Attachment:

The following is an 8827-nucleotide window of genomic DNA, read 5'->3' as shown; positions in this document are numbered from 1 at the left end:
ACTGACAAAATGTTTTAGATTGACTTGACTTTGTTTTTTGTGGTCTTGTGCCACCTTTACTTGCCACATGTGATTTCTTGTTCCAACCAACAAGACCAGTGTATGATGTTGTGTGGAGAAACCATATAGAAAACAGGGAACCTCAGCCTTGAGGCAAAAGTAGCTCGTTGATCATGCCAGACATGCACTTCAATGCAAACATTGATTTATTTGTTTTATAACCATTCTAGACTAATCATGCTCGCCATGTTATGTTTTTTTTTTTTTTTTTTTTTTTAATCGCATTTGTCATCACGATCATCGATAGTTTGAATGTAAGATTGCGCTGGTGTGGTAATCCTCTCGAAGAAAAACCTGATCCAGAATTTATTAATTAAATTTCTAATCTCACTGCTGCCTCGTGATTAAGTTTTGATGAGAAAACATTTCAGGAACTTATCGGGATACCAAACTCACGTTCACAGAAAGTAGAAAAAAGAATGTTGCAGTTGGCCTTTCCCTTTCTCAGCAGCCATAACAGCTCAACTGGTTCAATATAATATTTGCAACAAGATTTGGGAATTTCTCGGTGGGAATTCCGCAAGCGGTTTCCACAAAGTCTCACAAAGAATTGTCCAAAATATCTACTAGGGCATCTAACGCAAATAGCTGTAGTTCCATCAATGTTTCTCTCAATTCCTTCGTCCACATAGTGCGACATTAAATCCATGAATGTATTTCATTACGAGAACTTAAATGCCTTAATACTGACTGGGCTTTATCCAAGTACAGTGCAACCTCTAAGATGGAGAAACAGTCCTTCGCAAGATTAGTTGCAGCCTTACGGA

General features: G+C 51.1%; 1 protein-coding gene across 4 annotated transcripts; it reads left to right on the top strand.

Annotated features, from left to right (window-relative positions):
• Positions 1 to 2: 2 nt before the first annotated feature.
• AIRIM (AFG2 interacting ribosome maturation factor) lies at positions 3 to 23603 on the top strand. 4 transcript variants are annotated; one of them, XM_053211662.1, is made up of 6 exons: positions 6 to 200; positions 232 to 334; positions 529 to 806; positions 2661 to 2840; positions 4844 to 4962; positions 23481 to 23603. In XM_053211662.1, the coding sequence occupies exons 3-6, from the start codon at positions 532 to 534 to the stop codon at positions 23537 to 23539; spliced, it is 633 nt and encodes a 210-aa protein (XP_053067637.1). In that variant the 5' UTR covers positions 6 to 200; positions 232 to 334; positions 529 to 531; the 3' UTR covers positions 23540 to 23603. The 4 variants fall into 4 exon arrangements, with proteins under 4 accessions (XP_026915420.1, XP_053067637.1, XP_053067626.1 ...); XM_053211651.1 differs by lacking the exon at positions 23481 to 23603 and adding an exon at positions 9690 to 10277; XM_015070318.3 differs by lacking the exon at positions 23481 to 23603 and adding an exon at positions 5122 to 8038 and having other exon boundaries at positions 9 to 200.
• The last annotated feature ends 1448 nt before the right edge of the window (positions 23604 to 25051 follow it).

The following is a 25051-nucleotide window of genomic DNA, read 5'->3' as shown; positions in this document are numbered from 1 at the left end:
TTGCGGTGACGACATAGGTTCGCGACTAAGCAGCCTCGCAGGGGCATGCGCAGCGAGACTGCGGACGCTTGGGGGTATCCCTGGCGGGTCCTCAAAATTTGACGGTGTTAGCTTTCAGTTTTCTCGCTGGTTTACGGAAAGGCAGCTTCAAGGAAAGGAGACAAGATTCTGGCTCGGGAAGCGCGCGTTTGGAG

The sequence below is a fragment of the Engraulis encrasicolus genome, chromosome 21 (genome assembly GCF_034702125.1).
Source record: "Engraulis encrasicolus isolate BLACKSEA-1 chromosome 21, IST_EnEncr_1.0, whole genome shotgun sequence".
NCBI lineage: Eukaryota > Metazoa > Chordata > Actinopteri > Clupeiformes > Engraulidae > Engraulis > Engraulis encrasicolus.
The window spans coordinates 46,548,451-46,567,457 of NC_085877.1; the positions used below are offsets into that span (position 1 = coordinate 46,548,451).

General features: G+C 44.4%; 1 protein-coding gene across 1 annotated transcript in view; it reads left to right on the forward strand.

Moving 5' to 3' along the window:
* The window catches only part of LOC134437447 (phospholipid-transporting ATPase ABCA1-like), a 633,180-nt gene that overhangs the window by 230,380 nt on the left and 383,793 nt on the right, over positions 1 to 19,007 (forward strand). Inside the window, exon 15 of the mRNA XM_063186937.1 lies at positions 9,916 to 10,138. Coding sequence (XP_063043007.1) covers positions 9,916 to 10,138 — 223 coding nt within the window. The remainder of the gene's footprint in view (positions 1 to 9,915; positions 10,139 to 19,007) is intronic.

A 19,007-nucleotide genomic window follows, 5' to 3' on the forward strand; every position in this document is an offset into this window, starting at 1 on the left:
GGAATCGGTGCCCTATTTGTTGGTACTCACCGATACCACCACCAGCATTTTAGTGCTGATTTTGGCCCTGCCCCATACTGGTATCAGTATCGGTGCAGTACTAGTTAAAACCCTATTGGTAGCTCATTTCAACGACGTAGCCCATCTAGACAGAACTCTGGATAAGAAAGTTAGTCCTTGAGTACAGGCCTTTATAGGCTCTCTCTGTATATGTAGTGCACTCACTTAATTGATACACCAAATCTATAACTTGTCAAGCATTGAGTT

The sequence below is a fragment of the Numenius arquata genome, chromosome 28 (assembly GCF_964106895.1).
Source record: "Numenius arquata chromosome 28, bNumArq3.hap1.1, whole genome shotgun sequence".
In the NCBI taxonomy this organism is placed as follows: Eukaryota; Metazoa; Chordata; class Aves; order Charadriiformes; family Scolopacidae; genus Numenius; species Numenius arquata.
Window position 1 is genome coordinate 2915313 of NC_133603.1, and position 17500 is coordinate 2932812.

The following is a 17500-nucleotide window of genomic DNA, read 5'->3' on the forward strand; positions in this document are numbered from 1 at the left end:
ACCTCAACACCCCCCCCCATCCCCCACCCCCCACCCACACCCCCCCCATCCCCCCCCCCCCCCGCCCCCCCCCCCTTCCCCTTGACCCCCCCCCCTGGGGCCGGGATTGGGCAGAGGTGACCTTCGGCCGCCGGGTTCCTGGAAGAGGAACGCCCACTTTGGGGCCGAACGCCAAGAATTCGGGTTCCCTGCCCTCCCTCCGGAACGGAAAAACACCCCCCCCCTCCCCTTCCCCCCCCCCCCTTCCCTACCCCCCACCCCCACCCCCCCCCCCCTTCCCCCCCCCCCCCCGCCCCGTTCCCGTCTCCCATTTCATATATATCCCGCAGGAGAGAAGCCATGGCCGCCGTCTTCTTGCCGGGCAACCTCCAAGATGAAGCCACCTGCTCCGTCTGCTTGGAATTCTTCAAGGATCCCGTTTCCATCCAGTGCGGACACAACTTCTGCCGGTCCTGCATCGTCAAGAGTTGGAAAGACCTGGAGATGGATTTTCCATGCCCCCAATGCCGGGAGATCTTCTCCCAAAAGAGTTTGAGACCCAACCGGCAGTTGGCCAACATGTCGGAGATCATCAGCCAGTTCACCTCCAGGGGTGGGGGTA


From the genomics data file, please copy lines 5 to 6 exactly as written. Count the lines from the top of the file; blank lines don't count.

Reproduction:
• Positions 1 to 2: 2 nt before the first annotated feature.
• AIRIM (AFG2 interacting ribosome maturation factor) lies at positions 3 to 23603 on the top strand. 4 transcript variants are annotated; one of them, XM_053211662.1, is made up of 6 exons: positions 6 to 200; positions 232 to 334; positions 529 to 806; positions 2661 to 2840; positions 4844 to 4962; positions 23481 to 23603. In XM_053211662.1, the coding sequence occupies exons 3-6, from the start codon at positions 532 to 534 to the stop codon at positions 23537 to 23539; spliced, it is 633 nt and encodes a 210-aa protein (XP_053067637.1). In that variant the 5' UTR covers positions 6 to 200; positions 232 to 334; positions 529 to 531; the 3' UTR covers positions 23540 to 23603. The 4 variants fall into 4 exon arrangements, with proteins under 4 accessions (XP_026915420.1, XP_053067637.1, XP_053067626.1 ...); XM_053211651.1 differs by lacking the exon at positions 23481 to 23603 and adding an exon at positions 9690 to 10277; XM_015070318.3 differs by lacking the exon at positions 23481 to 23603 and adding an exon at positions 5122 to 8038 and having other exon boundaries at positions 9 to 200.